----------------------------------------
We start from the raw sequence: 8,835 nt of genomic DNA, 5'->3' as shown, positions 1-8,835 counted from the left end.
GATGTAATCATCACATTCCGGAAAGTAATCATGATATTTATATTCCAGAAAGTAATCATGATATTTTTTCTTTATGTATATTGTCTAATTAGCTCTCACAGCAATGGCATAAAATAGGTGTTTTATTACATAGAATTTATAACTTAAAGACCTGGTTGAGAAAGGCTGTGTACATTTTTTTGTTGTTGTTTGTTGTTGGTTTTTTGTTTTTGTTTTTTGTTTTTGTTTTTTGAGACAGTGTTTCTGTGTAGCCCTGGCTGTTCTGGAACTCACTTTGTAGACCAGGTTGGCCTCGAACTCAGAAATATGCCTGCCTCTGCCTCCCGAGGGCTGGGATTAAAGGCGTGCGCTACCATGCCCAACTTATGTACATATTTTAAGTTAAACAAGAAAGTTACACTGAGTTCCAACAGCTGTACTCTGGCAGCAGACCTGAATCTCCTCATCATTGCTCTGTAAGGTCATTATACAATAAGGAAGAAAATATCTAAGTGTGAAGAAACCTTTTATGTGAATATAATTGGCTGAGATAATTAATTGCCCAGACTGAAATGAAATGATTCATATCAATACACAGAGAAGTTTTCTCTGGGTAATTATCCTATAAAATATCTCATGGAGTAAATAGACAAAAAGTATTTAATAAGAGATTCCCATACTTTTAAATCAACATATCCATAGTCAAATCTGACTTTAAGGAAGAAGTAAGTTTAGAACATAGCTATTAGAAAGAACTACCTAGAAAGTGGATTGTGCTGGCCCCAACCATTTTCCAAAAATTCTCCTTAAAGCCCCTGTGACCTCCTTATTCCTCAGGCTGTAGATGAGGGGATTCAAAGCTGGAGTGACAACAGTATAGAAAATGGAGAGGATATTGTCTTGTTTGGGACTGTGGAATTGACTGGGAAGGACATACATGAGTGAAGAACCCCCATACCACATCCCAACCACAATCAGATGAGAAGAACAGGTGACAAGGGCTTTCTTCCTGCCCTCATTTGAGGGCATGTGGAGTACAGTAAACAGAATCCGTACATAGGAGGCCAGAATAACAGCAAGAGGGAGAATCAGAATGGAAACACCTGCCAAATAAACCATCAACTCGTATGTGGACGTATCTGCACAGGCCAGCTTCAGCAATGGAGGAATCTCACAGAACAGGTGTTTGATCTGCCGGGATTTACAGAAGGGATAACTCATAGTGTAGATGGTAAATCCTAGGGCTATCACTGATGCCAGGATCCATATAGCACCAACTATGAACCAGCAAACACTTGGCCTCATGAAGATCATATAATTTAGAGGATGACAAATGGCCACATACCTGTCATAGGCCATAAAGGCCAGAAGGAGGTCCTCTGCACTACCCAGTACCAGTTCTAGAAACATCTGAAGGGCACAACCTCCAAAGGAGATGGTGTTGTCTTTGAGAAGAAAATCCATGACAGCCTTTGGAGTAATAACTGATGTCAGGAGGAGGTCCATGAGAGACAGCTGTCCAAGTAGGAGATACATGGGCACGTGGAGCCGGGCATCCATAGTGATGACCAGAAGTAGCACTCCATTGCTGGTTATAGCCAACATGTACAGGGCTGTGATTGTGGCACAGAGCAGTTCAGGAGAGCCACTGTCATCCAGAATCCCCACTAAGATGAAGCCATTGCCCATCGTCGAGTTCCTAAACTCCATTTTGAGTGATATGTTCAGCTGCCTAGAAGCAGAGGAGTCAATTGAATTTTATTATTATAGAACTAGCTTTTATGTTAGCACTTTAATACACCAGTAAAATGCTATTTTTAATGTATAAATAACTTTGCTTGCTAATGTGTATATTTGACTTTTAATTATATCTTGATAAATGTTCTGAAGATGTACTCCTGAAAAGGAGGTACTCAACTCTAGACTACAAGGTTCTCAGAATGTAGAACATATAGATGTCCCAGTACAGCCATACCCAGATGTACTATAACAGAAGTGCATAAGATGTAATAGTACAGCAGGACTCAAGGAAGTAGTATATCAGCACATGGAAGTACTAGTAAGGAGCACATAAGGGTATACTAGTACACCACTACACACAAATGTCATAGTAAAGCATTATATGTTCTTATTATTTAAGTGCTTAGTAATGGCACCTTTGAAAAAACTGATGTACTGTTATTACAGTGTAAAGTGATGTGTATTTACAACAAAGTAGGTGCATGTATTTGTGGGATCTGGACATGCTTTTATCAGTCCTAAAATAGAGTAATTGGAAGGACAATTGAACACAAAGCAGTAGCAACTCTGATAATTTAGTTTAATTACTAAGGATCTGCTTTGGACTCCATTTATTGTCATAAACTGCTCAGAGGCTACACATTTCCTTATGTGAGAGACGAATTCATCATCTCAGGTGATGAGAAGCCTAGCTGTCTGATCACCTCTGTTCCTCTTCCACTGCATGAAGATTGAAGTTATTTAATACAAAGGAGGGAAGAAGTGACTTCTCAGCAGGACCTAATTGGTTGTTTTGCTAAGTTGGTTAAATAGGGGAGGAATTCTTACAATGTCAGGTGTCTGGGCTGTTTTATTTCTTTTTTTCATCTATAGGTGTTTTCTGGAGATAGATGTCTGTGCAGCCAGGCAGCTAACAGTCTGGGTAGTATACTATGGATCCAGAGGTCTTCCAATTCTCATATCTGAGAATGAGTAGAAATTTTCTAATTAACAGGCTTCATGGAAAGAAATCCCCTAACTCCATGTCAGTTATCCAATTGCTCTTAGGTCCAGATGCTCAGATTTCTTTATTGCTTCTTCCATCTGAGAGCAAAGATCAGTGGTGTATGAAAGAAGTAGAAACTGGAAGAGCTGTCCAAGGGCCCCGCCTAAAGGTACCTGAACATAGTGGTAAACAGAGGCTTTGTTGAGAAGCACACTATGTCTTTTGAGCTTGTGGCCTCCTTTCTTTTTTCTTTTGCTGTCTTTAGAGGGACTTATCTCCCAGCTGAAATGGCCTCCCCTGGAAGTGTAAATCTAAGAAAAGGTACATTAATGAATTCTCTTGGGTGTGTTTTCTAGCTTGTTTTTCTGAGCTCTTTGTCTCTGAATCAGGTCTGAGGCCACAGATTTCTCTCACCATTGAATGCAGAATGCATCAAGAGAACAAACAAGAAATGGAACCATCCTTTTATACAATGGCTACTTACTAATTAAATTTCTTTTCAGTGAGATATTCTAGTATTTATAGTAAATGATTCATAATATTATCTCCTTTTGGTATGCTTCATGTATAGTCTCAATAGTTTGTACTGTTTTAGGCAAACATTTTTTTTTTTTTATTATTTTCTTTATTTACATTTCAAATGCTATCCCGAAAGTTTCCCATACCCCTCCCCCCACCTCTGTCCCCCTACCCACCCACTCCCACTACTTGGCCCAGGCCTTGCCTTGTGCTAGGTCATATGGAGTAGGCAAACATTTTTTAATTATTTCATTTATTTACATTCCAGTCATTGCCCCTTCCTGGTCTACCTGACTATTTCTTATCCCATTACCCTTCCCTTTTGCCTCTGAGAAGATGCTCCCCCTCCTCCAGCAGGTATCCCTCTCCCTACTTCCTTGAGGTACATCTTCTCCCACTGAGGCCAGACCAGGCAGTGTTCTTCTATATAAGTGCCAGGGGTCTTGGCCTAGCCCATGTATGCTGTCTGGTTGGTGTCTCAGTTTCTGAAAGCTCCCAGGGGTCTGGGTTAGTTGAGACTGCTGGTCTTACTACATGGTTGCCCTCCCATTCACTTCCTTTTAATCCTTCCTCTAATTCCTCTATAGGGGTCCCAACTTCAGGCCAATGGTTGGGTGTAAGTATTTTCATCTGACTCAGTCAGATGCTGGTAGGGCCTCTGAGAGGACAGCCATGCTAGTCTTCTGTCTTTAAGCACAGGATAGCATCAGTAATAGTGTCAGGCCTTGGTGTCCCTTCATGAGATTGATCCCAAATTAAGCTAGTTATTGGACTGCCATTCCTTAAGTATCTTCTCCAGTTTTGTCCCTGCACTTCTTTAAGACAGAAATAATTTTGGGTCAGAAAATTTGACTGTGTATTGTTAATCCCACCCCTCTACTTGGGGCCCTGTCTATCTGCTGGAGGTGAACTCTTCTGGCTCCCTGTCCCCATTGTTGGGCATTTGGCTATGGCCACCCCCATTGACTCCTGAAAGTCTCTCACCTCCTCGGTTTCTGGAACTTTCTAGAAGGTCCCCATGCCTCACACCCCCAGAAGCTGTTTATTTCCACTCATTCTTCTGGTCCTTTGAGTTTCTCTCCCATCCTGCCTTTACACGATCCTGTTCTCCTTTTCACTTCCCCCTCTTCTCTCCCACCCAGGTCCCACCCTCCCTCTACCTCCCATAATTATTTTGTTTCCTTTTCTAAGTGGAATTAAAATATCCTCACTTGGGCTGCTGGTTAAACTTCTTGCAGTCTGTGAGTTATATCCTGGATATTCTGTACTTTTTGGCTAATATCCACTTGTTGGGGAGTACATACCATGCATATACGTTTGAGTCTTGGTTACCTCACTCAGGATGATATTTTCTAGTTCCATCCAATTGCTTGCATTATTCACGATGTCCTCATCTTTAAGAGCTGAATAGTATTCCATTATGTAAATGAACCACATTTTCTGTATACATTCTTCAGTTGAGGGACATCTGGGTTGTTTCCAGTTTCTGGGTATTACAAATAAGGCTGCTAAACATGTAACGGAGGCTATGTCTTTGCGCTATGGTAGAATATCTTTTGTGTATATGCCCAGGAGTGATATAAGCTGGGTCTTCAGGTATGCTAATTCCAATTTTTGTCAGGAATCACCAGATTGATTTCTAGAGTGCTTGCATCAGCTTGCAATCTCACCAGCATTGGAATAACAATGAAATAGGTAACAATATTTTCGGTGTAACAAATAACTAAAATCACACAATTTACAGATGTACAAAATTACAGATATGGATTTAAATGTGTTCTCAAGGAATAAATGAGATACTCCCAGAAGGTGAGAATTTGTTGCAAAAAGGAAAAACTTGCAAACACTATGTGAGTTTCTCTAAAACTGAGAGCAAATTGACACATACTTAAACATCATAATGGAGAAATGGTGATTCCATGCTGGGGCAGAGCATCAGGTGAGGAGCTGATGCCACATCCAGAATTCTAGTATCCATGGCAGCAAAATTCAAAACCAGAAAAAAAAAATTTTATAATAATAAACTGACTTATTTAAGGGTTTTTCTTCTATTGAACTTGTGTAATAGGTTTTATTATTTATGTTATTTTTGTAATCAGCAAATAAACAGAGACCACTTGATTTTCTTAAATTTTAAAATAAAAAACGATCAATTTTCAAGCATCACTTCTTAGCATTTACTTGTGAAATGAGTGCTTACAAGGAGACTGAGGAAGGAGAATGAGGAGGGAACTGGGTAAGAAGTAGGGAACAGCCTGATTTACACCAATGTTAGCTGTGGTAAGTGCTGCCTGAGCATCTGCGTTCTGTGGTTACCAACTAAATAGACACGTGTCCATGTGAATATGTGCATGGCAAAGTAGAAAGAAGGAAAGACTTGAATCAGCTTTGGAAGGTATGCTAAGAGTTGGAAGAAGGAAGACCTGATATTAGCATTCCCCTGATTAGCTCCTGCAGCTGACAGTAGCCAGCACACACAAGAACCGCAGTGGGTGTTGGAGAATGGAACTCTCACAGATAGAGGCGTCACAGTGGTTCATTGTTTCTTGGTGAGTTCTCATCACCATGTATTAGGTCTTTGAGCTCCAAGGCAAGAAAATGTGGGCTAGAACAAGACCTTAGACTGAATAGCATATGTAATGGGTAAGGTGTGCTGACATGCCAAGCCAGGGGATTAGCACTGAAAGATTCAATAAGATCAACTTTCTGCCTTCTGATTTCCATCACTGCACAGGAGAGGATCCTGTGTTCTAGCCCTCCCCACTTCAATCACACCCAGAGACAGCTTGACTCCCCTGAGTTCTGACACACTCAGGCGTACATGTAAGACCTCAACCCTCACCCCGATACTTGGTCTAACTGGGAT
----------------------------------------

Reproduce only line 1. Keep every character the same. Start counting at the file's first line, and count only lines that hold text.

We start from the raw sequence: 8,835 nt of genomic DNA, 5'->3' as shown, positions 1-8,835 counted from the left end.